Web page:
The original version of this blog post was published on larakretler.com in December 2008.
I recently blogged about how social media helped bring home our beloved lost pup Dani when she got spooked and ran away on a sunny August morning. Writing up that story reminded me of another time social media saved my dog’s life – only it was a different dog in another lifetime.
You see, once upon a time before we had a human kiddo, we had a very special dog named Jack who got very sick out of the blue. We returned home from a happy trip to California only to find our boy gravely ill at the boarding kennel. What a shock it was to see Jack, our robust and tough 8-year old mixed breed, acting weak, stiff and unresponsive.
The kennel staff said he had been fine up until the day before, when he started exhibiting “quirky drinking habits” and foaming at the mouth. We wasted no time in rushing him to the emergency vet clinic and spent the rest of the day with him there.
Alas, after many tests, x-rays and too many zeroes after the dollar sign, we had no real answers. Their best guess was that he may have a neuromuscular condition, possibly myasthenia gravis. They offered to keep him overnight and transfer him to their internal medicine specialists in the morning, but we decided to take him home. The vets didn’t seem to offer much hope that he would make it, so we wanted him to spend the night at home with us.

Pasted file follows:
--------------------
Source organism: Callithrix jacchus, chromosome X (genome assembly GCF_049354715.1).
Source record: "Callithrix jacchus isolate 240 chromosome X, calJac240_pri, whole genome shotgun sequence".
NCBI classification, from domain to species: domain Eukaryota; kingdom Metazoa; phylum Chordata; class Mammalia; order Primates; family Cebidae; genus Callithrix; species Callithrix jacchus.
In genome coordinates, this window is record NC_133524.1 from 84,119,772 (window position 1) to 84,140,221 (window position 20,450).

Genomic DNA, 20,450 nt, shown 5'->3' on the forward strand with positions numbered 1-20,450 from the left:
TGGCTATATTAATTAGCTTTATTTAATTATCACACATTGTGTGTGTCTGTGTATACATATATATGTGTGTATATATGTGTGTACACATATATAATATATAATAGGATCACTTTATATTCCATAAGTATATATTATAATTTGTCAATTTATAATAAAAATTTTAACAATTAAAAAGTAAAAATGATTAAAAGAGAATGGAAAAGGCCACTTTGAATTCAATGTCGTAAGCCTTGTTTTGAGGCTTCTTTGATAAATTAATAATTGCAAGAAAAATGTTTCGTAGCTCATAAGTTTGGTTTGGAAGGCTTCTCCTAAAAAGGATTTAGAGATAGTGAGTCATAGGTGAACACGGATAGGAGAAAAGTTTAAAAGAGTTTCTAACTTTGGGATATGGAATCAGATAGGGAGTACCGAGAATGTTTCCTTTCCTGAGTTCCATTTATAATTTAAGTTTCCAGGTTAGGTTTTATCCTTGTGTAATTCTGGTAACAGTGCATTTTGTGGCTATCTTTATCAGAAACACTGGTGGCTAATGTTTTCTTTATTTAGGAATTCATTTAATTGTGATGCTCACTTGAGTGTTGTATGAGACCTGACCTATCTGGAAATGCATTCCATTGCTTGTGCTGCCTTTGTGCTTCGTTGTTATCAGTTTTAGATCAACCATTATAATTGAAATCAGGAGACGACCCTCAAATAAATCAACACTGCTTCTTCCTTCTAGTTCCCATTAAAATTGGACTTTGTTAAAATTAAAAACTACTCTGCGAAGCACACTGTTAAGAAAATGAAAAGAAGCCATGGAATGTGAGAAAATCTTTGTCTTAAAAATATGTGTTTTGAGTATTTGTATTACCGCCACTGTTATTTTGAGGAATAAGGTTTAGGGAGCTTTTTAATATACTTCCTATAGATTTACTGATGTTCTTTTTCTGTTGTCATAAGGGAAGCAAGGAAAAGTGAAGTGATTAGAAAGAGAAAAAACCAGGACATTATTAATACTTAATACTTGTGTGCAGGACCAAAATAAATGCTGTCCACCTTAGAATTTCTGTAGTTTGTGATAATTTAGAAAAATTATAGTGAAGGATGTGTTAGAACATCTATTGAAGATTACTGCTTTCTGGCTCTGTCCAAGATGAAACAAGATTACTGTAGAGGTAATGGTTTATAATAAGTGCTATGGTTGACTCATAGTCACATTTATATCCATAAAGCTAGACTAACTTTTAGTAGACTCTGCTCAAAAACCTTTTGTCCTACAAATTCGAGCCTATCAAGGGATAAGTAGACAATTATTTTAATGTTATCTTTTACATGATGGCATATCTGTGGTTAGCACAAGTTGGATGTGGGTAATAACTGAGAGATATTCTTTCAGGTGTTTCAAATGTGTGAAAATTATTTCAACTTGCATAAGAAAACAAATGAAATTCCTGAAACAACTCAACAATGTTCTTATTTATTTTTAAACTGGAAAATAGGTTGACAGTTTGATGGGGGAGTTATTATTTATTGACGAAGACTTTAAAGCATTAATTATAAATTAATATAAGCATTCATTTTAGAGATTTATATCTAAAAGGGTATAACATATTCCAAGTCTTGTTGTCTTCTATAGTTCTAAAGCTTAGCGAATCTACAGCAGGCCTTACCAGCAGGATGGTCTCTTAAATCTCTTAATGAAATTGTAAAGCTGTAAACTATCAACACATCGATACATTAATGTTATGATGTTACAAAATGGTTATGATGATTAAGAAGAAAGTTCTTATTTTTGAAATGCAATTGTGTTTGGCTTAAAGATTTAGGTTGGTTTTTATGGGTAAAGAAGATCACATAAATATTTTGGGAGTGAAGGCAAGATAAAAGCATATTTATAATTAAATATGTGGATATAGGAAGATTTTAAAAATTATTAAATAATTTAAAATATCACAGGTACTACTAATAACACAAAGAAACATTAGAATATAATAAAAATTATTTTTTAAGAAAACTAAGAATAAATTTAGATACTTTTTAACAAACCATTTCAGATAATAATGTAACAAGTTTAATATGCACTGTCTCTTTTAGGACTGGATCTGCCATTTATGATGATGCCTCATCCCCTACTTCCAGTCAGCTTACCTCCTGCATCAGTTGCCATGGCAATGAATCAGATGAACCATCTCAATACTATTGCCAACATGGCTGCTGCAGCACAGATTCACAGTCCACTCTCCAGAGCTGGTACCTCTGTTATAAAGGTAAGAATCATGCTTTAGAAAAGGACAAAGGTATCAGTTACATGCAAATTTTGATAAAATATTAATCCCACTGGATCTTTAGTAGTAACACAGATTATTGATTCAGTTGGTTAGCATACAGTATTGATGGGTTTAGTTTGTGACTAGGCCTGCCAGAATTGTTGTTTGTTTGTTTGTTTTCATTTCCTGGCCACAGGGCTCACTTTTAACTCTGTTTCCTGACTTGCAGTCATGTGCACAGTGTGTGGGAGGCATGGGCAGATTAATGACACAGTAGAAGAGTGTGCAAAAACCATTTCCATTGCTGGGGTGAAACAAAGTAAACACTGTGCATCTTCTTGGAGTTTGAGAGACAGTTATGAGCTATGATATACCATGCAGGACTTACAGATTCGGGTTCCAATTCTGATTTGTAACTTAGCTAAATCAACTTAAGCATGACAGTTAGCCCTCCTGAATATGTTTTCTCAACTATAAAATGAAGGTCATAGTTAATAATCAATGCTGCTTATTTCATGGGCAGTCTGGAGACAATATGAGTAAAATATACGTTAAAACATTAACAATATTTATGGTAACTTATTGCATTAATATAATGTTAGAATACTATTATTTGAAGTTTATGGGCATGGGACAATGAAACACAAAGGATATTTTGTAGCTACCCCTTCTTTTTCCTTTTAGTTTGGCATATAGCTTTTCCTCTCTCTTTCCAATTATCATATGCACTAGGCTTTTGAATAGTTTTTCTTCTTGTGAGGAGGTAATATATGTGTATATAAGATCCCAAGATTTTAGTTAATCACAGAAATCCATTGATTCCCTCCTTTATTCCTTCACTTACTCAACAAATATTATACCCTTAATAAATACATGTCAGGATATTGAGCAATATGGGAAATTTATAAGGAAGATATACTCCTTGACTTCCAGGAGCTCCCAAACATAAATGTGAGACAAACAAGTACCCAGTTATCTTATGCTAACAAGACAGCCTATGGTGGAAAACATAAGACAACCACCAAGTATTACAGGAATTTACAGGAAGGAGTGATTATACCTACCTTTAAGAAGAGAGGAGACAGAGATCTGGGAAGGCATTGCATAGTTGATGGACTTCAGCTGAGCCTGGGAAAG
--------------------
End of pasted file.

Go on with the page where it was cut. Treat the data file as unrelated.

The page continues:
We seriously thought about euthanasia to put Jack out of his suffering, but we wanted to wait until morning and give him a little more time.
When we got home that evening, we tried to offer him food and treats, but he just wanted to sleep and cuddle with us. When we offered him water, he showed interest but he couldn’t lap it like normal – he could only bite at the water. The more I watched him, the more perplexed I was – he didn’t seem able to get any water into him, but why?
Suddenly, a lightbulb went off over my head and I realized his problem was that he couldn’t swallow. At that point, E engineered a watering device which allowed us to drip water into Jack’s throat. At first the dog resisted, but then he felt the first few drops of water in his mouth and became eager for more.
That Sunday evening and all through the night, we took turns staying up with Jack and dripping water slowly down his throat to rehydrate him. It was like feeding a baby bird. By morning he could lift his head up and was showing some signs of life, although still very weak and refusing all food. We drove him to our family vet as soon as they opened, begging them to take a look at his throat and sharing our experiences with the water tube and his inability to swallow on his own.
After more x-rays and further tests, on Monday 12/1 our vet diagnosed Jack with definitive megaesophagus (ME) and possible myasthenia gravis (MG). The news was devastating, to say the least, as there is no cure and not much treatment for this illness. Our vet did not have any experience with ME but she did tell us that we would need to manage his condition by elevating Jack’s food and water bowls, and giving him an acid control pill daily. She didn’t seem to hold out much hope.